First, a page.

The House of Representatives plenary presided over by the Deputy Speaker, Mr. Yussuff Lasun, on Tuesday endorsed a resolution to investigate why the Joint Admissions and Matriculation Board fixed a 120 cut-off mark for admission into the universities.
The resolution was taken after a debate by members. While some Reps sought the scrapping of JAMB, others defended the examination body.
The debate followed a motion moved by a member of the All Progressives Congress from Benue State, Mr. Hassan Saleh.
Leading the debate, Saleh stated that while JAMB set 120 points for admission into universities, it set 100 marks for placement into polytechnics or colleges of education.
He described the marks as “ridiculous,” saying many candidates scored higher marks during the last UMTE.
A member from Niger State, Mr. Adamu Chika, said it was strange for an examination body to recommend candidates for admission with 30 per cent score.
“This policy was done to favour some powerful people; let us face the fact. We are all aware that the private universities are not able to get candidates to fill their spaces,” he alleged.
A member from Lagos State, Mrs. Rita Orji, also called for the scrapping of JAMB, saying, “Let JAMB be scrapped if they are becoming irrelevant.”
But, the Chairman, House Committee on Tertiary Education, Mr. Aminu Suleiman, called for caution, advising members not to make comments that could pre-empt the outcome of the investigation.
Another member from Kwara State, Mr. Ahman Pategi, also described as “hasty” a move by members to condemn the policy without first appreciating the factors that could have led to the decision by the stakeholders.
“The people who took this decision are the professionals in the education sector. We are not professionals and we cannot claim to know more than them,” he said.
At the end of the debate, members passed the motion in a majority voice vote.
The Committee on Tertiary Education was directed to look into the matter and report back to the House within four weeks.
In a related development, the Senate has opted to call a stakeholders’ meeting to deliberate on the conflicts arising from the JAMB cut-off mark and other related admission matters.
At the plenary on Tuesday, some senators condemned the conduct of tests for applicants by universities after the candidates had passed the Unified Tertiary Matriculation Examination by JAMB.
The lawmakers, while debating a motion moved by Senator Umaru Kurfi (Katsina-Central), lamented that candidates were finding it difficult to gain admission into Nigeria’s tertiary institutions but found it easy in other countries.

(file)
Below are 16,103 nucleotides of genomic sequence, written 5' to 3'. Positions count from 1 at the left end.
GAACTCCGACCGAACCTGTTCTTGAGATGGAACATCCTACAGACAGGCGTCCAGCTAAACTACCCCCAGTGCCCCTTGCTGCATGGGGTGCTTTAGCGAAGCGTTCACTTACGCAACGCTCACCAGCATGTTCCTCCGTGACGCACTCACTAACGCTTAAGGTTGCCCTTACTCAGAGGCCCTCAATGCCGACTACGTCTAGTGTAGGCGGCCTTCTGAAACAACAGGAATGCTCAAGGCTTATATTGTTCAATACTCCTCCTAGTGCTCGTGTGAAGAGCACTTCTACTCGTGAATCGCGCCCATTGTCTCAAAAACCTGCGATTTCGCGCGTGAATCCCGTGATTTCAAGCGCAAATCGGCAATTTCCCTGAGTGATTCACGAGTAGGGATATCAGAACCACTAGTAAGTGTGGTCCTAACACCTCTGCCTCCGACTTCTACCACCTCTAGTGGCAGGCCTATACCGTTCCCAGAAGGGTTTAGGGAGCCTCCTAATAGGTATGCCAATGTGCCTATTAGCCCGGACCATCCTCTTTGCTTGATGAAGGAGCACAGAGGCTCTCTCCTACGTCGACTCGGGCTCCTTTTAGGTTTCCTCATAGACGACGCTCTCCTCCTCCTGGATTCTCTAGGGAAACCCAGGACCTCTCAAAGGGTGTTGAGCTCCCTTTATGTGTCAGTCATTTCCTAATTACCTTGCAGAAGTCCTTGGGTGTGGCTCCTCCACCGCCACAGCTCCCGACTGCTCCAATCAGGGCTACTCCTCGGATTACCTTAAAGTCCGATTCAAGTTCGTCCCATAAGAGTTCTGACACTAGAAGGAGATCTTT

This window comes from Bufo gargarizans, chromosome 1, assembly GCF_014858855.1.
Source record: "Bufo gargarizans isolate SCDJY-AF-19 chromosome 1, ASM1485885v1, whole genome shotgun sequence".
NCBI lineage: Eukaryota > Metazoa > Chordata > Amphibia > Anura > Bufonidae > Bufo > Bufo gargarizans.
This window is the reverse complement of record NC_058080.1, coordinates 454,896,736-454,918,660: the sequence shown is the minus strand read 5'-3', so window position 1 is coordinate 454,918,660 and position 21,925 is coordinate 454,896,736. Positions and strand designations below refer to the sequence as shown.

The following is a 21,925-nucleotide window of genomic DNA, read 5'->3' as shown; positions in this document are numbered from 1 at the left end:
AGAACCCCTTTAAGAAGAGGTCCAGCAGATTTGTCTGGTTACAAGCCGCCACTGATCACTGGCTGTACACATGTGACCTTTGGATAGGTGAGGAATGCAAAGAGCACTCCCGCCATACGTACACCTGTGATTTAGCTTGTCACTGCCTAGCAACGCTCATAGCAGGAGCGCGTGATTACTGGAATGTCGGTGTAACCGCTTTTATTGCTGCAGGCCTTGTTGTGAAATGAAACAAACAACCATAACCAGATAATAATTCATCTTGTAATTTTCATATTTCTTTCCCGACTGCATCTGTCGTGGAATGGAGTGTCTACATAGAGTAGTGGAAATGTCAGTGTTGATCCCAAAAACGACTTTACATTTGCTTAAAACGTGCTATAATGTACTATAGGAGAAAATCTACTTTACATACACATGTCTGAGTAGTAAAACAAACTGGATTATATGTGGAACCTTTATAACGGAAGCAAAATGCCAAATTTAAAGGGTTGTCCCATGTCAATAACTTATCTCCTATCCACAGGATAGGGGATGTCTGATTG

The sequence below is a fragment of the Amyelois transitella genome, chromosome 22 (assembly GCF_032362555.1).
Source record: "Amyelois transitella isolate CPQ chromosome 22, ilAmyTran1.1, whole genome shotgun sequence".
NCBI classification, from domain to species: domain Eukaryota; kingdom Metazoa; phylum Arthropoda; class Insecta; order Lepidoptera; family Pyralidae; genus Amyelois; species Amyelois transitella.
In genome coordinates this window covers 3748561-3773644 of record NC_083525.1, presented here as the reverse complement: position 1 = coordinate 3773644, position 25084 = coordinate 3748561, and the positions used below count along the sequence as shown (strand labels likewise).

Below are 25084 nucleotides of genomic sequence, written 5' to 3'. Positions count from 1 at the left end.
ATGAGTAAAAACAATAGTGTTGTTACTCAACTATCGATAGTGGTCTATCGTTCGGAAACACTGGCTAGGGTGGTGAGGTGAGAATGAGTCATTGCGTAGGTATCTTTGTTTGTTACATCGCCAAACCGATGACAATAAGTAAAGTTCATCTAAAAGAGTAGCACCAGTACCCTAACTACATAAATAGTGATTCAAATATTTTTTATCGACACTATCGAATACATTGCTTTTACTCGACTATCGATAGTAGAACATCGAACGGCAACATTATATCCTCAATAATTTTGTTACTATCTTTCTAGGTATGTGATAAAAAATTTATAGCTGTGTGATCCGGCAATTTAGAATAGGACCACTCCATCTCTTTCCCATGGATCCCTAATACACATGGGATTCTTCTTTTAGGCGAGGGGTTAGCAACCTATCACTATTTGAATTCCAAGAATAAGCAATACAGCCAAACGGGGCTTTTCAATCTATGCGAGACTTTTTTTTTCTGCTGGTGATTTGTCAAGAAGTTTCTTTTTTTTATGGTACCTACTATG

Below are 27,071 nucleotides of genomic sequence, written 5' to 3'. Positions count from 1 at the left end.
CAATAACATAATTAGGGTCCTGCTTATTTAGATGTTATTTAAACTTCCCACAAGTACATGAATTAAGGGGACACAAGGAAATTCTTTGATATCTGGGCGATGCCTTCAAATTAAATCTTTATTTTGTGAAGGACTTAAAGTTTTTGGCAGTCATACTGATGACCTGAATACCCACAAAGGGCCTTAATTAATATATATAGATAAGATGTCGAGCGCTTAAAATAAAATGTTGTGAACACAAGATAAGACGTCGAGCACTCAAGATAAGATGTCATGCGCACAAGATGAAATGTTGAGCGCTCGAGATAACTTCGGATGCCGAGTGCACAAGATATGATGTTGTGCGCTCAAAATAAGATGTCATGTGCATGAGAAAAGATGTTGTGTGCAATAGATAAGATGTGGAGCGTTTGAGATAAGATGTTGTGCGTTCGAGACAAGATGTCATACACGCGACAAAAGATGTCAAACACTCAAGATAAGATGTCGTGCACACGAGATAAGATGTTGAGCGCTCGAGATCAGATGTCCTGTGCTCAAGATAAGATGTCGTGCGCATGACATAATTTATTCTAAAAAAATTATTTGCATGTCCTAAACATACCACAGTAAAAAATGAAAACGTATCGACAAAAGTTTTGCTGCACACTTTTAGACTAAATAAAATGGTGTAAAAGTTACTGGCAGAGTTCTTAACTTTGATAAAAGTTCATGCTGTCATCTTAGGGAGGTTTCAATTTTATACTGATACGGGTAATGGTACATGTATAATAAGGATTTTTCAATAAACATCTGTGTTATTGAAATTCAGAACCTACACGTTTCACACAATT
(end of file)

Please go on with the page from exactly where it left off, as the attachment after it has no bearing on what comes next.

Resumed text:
The motion was titled, ‘The need to revisit the regulatory conflict between Joint Admission and Matriculation Board and universities in offering admission in Nigeria.’
Seconding the motion, Senator Shehu Sani, said, “JAMB has been literally ‘jamming’ the future of our young people in the sense that there have been a lot of impediments that have seriously affected their ability to get into university.
“Our concern is the fact that after JAMB (examination) is post-UTME. That becomes a series of hardship and suffering on the way to university. The problem we are facing is peculiar to us. It is easier for a Nigerian to secure admission outside this continent than it is here. Why should it be so?
In his contribution, the Chairman of the Senate Committee on Tertiary Institutions and TETFUND, Senator Barau Jibrin, said JAMB was performing better under the current administration.
“When you talk about the efficiency or integrity of JAMB, it has improved. Yes, few years back, things were not going fine with JAMB. But the current administration of JAMB is doing very well,” he stated.
He said the decision to set new cut-off marks was collectively done between JAMB, universities and other stakeholders, including the Senate committee.
He added that the schools were at liberty to raise the marks individually.
The Majority Leader, Senator Ahmad Lawan, also said, “When the post-UTME test was introduced, I was then Chairman of the House of Representatives Committee on Education. We kicked against it because we felt then and I feel now that there is no need for this test.”
The President of the Senate, Bukola Saraki, in his remarks, advised that the prayer of the motion should call for a stakeholders’ meeting between the Senate Committee on Tertiary Institutions and TETFUND, the Federal Ministry of Education and other stakeholders to review the issues and make recommendations that would be considered by the chamber.
Kurfi thereafter amended the prayer as Saraki advised and it was unanimously adopted by the lawmakers.